The type of garlic you feed and how you prepare it also matters. One thing I’ve learned in my admittedly sparse discoveries of food chemistry is that chopping vegetables can cause certain compounds to mix and become even more beneficial for health. This is true for garlic. Mincing fresh garlic releases more of those healthful properties. That being said, using garlic powder or garlic from the jar might not cut it (pun not intended). Many of our customers at HPNW, for example, are worried about feeding their pets food or treats that come from China, as China doesn’t have the best track record in this area. The same principle applies to garlic - we can’t always be sure where it comes from in some forms, so fresh, organic, garlic you can get in the produce section at the grocery store might be your best bet.

Overall, my personal belief is that there are some benefits to eating garlic in small doses. But, as a precaution, please find your own sources and consult a vet if you have any further questions. Here is a more comprehensive article about foods dogs and cats can’t eat, and there are some cases of garlic poisoning on the list for those who are curious.

One final note for those families that grow herbs inside: if your cat enjoys nibbling on chives, as mine does, keep in mind that chives are a part of the same family as onions, and your cat might run the risk of getting sick. Try hanging them away from other surfaces, or put them in a hard-to-reach place. If your cat eats small quantities, it’s probably fine, but there just isn’t the same amount of research there, so be safe!

What do you think of feeding garlic to pets? Have you ever tried one of our foods with garlic in them?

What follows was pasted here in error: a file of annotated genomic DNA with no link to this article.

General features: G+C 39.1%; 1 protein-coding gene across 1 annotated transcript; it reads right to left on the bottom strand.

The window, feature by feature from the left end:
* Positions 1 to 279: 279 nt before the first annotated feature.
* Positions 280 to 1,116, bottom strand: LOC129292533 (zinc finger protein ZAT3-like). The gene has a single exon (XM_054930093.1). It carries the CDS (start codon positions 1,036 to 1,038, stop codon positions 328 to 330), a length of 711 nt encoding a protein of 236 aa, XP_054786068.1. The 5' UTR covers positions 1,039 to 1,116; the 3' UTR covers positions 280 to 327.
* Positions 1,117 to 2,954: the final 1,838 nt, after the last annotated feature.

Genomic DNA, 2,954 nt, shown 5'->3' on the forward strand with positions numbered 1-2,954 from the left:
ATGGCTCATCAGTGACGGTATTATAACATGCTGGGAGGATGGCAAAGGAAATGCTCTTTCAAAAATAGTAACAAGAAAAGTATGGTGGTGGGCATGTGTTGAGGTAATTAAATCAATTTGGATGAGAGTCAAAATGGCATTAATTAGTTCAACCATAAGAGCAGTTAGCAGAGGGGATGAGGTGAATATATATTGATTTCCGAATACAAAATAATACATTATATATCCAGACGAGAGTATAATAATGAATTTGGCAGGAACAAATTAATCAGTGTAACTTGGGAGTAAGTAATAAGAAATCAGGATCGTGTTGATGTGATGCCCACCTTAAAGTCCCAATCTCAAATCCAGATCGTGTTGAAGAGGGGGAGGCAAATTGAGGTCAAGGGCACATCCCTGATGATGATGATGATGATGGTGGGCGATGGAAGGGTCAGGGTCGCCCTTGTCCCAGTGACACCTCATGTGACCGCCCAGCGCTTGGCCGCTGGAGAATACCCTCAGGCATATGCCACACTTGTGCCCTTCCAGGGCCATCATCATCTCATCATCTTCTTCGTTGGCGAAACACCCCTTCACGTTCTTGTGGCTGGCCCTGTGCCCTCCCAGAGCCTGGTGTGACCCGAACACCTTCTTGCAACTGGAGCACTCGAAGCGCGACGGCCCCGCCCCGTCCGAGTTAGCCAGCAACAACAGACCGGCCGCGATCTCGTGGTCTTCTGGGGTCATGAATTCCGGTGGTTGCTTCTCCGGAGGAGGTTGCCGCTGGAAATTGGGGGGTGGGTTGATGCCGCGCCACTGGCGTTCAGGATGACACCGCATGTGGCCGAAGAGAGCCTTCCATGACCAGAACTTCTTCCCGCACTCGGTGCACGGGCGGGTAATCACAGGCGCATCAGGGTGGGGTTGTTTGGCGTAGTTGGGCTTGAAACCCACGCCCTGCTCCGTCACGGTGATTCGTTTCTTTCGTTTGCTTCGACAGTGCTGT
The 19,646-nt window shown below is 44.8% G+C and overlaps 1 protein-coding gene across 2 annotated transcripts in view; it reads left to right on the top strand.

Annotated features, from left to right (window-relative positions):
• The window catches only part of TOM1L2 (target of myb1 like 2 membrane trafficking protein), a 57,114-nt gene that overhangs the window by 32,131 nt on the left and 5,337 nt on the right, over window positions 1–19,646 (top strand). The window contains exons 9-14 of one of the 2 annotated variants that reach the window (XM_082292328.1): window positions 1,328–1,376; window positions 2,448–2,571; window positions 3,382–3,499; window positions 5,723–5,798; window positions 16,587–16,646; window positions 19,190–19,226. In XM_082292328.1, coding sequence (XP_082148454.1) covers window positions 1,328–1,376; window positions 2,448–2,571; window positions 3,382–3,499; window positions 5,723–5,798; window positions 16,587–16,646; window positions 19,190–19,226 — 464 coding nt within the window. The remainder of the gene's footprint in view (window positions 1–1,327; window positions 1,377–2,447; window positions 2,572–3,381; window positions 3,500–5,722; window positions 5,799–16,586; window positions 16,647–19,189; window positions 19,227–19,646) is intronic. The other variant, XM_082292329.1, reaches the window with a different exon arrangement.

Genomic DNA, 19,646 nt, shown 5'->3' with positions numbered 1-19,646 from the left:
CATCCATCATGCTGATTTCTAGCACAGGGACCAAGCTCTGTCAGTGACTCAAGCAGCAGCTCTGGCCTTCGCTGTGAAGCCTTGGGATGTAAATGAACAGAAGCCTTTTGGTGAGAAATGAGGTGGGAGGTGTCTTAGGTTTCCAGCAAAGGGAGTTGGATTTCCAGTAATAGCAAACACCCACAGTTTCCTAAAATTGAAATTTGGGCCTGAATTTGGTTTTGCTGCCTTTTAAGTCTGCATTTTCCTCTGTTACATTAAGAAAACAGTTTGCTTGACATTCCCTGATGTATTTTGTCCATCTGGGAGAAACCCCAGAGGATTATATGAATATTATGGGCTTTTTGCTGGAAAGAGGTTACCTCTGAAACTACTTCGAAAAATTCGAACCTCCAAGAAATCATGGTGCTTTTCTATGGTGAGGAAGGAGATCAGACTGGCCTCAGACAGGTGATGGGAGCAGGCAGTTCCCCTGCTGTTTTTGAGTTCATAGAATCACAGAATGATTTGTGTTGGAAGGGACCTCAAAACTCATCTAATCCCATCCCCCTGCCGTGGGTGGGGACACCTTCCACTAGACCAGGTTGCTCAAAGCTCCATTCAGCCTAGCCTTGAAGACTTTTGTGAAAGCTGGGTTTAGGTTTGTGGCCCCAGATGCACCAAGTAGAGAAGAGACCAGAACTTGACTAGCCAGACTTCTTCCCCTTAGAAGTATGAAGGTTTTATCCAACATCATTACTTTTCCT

Healthy Pets Northwest was founded twenty years ago with the goal of helping pets live longer, happier, healthier lives. It breaks our hearts when we here about people losing a pet for any reason because we know from experience how hard and painful it is. We also understand why the recent reports from the FDA combined with news coverage and social media attention about canine dilated cardiomyopathy (CDM) and diet are causing such concern.

In our twenty years, we have been through minor recalls to massive recalls like the one in 2007 that emptied store shelves. This current scare is not the same. That does not mean that we are ignoring or downplaying the issue. We are looking at all the facts we can find from every trusted, reliable source available, including the FDA.

In its most recent report on June 27, 2019, the FDA tried to clear up some of the rumors and misinformation from its earlier reports. This is one of the conclusions the FDA reached in its own report:

"Therefore, we do not think these cases can be explained simply by whether or not they contain grains, or by brand or manufacturer. To put this issue into proper context, the American Veterinary Medical Association estimates that there are 77 million pet dogs in the United States. As of April 30, 2019, the FDA has received reports about 560 dogs diagnosed with DCM suspected to be linked to diet. Tens of millions of dogs have been eating dog food without developing DCM.”

The FDA also admitted in that report that it does not even know whether this is a real crisis or not.

“Because the occurrence of different diseases in dogs and cats is not routinely tracked and there is no widespread surveillance system like the Centers for Disease Control and Prevention have for human health, we do not have a measure of the typical rate of occurrence of disease apart from what is reported to the FDA.”

What else do we know from the FDA report?

  • There was no recall, just a listing of brands associated with reports.
  • Foods from small manufacturers to the three largest were on the list.
  • Not all the foods on the list were “grain-free.”
  • Chicken was the most commonly fed protein.